SPOILER ALERT My feeling was that Stella being shown as caring for the shot and injured murderer rather than the detective she had just made love to, who'd also been shot, was simply not convincingly developed through the series. We had to believe that because she had a father fixation she was therefore prone to fall for a serial killer.

The viewer needed to know more about her to believe that. What happened in her past? We never found out, and it was the character's plausibility that was shot by the end.

And so many characters and plot lines were discarded. We'd spent a lot of time with Spector's wife during the two series, but just when she finally discovers that she's been married to a killer she disappears from the story. Katie Benedetto also remained an enigma right to the end, while we got to see tortured victim Rose Stagg's suffering before she was virtually forgotten.

Then there was the corruption storyline from the first series that was ditched. Meanwhile, abusive husband Jimmy was the show's deus ex machina, a side character who conveniently appears from nowhere to shoot everyone and wrap things up.

The irony was that writer Allan Cubitt seemed so intent on setting up the final interview confrontation – the one part of the finale that worked best – but he dropped too many stories and characters along the way and never gave us a convincing Stella.

The Fall seems set up for a third series. But I won't now be waiting with bated breath.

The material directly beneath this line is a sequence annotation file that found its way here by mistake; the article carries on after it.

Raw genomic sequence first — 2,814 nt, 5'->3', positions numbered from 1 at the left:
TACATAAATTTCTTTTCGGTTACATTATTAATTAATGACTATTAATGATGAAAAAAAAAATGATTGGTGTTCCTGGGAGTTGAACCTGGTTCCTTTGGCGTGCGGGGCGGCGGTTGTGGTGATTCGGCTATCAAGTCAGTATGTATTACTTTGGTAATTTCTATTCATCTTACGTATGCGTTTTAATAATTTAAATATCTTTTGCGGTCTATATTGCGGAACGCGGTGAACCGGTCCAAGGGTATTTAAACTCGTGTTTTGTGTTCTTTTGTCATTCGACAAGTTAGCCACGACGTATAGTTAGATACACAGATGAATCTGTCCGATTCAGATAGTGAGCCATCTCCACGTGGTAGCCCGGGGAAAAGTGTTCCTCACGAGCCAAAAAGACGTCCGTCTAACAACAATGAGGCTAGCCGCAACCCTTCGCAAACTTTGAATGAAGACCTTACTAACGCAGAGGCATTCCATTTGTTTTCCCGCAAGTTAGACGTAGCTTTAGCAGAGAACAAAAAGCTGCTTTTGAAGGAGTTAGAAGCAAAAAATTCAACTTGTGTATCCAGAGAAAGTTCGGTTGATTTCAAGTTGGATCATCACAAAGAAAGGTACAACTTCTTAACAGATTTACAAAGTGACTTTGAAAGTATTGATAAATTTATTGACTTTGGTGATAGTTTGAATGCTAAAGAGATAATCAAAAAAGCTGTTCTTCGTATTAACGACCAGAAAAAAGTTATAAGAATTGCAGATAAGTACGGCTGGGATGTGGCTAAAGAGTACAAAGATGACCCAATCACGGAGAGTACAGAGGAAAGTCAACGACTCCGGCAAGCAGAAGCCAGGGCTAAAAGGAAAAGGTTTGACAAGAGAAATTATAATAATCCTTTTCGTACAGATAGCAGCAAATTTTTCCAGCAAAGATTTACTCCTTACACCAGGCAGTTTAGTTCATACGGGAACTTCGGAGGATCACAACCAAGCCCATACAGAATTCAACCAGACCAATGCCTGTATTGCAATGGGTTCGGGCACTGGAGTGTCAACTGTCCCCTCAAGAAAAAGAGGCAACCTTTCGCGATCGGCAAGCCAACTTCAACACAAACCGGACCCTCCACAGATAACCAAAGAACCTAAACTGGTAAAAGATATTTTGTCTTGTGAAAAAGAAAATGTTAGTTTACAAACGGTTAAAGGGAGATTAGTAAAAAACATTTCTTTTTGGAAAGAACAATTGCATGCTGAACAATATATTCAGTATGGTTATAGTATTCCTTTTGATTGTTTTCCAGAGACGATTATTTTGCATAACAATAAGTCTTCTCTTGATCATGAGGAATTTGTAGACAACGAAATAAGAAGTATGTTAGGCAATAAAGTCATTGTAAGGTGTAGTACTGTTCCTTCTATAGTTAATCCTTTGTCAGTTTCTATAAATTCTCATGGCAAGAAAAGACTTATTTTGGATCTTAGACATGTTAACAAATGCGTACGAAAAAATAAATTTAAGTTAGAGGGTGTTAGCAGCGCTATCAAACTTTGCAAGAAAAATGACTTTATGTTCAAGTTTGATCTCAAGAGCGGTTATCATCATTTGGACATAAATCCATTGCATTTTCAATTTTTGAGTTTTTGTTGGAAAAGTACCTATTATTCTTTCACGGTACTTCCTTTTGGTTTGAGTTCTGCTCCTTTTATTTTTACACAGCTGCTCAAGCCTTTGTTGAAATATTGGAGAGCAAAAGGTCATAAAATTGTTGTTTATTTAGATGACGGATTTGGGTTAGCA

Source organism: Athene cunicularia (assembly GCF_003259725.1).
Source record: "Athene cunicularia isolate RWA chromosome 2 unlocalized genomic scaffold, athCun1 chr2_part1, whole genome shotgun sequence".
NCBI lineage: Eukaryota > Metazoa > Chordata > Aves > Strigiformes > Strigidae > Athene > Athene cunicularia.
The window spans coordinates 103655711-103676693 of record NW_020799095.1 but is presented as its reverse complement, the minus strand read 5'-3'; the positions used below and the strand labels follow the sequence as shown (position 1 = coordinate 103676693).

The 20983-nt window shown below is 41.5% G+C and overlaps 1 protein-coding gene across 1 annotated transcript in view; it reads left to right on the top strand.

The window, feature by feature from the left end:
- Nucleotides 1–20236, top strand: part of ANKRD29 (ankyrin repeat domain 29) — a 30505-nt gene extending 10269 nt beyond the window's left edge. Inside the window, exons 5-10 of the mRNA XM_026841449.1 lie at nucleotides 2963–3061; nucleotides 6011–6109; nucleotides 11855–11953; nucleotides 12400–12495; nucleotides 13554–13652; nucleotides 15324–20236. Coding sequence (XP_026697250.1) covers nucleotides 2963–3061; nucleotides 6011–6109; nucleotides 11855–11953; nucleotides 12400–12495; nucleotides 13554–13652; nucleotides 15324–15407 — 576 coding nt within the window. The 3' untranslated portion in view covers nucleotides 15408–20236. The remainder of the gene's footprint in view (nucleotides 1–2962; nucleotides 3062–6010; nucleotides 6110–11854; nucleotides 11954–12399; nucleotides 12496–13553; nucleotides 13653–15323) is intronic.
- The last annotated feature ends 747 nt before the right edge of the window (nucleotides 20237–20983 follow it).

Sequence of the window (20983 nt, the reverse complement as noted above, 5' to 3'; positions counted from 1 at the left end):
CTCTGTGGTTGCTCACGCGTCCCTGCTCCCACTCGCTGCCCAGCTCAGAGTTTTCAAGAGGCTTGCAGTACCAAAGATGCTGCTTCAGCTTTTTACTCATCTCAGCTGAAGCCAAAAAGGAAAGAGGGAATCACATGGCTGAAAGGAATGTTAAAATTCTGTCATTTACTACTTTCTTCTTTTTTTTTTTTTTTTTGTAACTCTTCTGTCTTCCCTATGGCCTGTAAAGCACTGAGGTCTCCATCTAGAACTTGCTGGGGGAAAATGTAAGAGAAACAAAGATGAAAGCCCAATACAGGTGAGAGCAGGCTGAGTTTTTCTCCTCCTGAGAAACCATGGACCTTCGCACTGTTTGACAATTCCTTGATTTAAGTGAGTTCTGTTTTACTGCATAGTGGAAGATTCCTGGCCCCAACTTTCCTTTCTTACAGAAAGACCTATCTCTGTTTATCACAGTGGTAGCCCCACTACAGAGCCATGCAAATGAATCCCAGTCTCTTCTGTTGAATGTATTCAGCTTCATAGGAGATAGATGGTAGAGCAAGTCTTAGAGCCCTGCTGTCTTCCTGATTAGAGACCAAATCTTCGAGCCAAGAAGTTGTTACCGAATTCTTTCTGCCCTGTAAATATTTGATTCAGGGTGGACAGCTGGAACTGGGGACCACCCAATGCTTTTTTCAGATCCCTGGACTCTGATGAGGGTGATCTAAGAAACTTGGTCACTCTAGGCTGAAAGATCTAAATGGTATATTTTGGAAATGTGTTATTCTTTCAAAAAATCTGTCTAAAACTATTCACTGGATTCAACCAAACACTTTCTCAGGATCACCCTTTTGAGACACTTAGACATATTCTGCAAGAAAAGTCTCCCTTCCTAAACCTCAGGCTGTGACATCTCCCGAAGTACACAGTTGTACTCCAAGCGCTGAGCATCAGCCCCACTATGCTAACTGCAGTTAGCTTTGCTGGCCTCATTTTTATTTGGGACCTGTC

Monday, 15 December 2014

Agatha Raisin: The Quiche of Death, Sky1, with Ashley Jensen, PREVIEW

Agatha Raisin and the Quiche of Death
Ashley Jensen and the cast of Agatha Raisin The Quiche of Death. Pics: BSkyB
Rating: ★★★

Sky1: Boxing Day, 8.30pm

Story: After a high-flying career as a PR in London, Agatha Raisin decamps for an idyllic life in the country. However, events take a tragic turn when a judge in the village quiche contest dies after sampling her quiche.

'TIS THE SEASON for jolly family dramas, so if you're hoping for something bloodcurdling and dark you'll have to wait till next month when the likes of Broadchurch 2 and Fortitude arrive.

In the meantime, Sky1 is wheeling out this slice of festive flan, based on the bestseller by MC Beaton
Matthew McCooey as DC Bill Wong & Jason Barnett as DI Wilkes
The old bill, played by Matthew McCooey and Jason Barnett 
(of Hamish Macbeth fame). Ashley Jensen heads a nice cast as Agatha, a PR whizz who is
escaping life as a publicist for cretinous boy bands and heading in her Porsche for a new life in the Cotswolds.

Mathew Horne, Robert Bathurst and Hermione Norris are all on parade here, in a light-hearted crime drama full of comedy sex, buffonish cops and oddball country nimbys. First up is Robert Bathurst as the village lothario, Andy, a reactionary sort constantly on the hunt for new conquests.

Murder at the village fete

Hermione Norris is his snooty wife and Mathew Horne is Agatha's work colleague. Trying to
Ashley Jensen as Agatha Raisin
Agatha goes snooping
immerse herself into village life, the competitive Agatha enters the local quiche contest. When one of the judges snuffs it after eating her quiche, the newcomer finds herself in a spot of serious bother.

The two-hour production has that prerequisite for most Brit TV dramas these days – a pretty twee setting. So it looks good, moves at a slick pace and the actors look like they're enjoying themselves.

The comedy is about a subtle as a pantomime, with the cops in particular being too annoying to be funny. But Ashley Jensen as the dressed-to-the-nines city slicker is a charming character, and it certainly tickles the odd ho-ho-ho out of you.

In fact, once the crime is committed the whole show becomes a lot more savoury, particularly when Mathew Horne reappears, trying at one point to console number-one suspect Agatha – 'What did the Boston Strangler say? It's better to be wanted for murder than not to be wanted at all.'